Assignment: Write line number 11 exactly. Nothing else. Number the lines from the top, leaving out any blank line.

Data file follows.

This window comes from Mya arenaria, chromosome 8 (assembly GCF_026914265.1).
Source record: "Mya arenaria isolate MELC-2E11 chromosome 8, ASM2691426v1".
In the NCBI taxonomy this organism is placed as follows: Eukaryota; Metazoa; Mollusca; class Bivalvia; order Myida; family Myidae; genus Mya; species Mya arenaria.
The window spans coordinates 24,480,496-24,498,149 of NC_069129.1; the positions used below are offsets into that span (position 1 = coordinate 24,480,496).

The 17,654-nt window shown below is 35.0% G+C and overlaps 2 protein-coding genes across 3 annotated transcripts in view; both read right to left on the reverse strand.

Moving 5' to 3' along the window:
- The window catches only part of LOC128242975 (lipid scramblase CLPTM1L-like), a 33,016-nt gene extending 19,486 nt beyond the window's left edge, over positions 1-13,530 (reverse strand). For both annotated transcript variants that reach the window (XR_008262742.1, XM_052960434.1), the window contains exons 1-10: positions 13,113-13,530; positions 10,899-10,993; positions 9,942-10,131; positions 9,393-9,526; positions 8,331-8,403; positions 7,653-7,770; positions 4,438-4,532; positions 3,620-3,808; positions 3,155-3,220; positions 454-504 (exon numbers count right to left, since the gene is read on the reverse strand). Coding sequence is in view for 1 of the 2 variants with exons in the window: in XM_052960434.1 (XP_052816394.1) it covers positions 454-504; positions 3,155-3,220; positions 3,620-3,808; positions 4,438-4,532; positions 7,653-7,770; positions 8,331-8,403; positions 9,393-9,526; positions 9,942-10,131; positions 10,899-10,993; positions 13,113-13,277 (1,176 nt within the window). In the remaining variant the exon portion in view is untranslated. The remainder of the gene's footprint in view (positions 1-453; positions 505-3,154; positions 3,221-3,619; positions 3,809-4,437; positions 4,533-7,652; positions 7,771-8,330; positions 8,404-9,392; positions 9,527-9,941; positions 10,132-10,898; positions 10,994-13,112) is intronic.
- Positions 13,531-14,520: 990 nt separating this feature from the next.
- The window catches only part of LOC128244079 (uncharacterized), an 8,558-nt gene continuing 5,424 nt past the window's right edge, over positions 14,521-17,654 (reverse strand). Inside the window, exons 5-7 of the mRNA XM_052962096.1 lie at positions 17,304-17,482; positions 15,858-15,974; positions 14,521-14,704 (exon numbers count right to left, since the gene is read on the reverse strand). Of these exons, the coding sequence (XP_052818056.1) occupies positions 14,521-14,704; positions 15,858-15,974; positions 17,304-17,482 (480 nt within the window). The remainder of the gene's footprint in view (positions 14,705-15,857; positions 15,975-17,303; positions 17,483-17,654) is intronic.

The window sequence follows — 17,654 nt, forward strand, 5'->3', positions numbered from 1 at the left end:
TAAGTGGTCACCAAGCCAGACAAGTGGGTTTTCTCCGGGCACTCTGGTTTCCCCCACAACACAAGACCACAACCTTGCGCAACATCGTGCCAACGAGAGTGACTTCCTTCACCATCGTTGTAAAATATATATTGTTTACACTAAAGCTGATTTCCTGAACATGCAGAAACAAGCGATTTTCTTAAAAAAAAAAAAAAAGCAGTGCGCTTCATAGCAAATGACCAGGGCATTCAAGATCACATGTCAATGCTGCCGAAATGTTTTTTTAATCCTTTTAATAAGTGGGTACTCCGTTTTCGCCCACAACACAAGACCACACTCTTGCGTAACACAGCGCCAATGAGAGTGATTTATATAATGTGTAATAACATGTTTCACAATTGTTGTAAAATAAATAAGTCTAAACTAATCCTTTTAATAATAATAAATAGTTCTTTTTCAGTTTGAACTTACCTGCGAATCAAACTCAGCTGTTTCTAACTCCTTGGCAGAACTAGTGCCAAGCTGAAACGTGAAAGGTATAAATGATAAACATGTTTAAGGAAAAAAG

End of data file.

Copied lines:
TAAGTGGTCACCAAGCCAGACAAGTGGGTTTTCTCCGGGCACTCTGGTTTCCCCCACAACACAAGACCACAACCTTGCGCAACATCGTGCCAACGAGAGTGACTTCCTTCACCATCGTTGTAAAATATATATTGTTTACACTAAAGCTGATTTCCTGAACATGCAGAAACAAGCGATTTTCTTAAAAAAAAAAAAAAAGCAGTGCGCTTCATAGCAAATGACCAGGGCATTCAAGATCACATGTCAATGCTGCCGAAATGTTTTTTTAATCCTTTTAATAAGTGGGTACTCCGTTTTCGCCCACAACACAAGACCACACTCTTGCGTAACACAGCGCCAATGAGAGTGATTTATATAATGTGTAATAACATGTTTCACAATTGTTGTAAAATAAATAAGTCTAAACTAATCCTTTTAATAATAATAAATAGTTCTTTTTCAGTTTGAACTTACCTGCGAATCAAACTCAGCTGTTTCTAACTCCTTGGCAGAACTAGTGCCAAGCTGAAACGTGAAAGGTATAAATGATAAACATGTTTAAGGAAAAAAG